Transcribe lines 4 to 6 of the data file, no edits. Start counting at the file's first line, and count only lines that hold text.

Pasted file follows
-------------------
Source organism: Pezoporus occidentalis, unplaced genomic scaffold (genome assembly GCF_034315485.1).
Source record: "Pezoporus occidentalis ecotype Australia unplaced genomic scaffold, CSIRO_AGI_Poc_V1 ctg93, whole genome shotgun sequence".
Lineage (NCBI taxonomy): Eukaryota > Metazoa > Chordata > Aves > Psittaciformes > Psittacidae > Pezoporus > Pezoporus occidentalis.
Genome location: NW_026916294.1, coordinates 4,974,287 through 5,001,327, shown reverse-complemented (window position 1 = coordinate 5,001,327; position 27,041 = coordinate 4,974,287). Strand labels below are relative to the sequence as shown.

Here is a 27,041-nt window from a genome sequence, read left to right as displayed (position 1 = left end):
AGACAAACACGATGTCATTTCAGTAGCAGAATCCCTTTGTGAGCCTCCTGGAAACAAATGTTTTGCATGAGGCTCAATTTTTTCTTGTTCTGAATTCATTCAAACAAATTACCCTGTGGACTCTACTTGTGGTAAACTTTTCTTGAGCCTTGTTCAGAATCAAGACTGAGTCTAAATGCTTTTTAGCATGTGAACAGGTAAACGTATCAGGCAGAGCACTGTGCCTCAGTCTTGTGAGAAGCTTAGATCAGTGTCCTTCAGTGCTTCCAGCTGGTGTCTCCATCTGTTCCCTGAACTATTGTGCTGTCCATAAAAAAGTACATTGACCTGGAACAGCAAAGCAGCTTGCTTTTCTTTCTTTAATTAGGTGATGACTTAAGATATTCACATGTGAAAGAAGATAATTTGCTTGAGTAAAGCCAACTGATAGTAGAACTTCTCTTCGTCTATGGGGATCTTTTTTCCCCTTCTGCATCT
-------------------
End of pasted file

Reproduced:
Genome location: NW_026916294.1, coordinates 4,974,287 through 5,001,327, shown reverse-complemented (window position 1 = coordinate 5,001,327; position 27,041 = coordinate 4,974,287). Strand labels below are relative to the sequence as shown.

Here is a 27,041-nt window from a genome sequence, read left to right as displayed (position 1 = left end):
AGACAAACACGATGTCATTTCAGTAGCAGAATCCCTTTGTGAGCCTCCTGGAAACAAATGTTTTGCATGAGGCTCAATTTTTTCTTGTTCTGAATTCATTCAAACAAATTACCCTGTGGACTCTACTTGTGGTAAACTTTTCTTGAGCCTTGTTCAGAATCAAGACTGAGTCTAAATGCTTTTTAGCATGTGAACAGGTAAACGTATCAGGCAGAGCACTGTGCCTCAGTCTTGTGAGAAGCTTAGATCAGTGTCCTTCAGTGCTTCCAGCTGGTGTCTCCATCTGTTCCCTGAACTATTGTGCTGTCCATAAAAAAGTACATTGACCTGGAACAGCAAAGCAGCTTGCTTTTCTTTCTTTAATTAGGTGATGACTTAAGATATTCACATGTGAAAGAAGATAATTTGCTTGAGTAAAGCCAACTGATAGTAGAACTTCTCTTCGTCTATGGGGATCTTTTTTCCCCTTCTGCATCT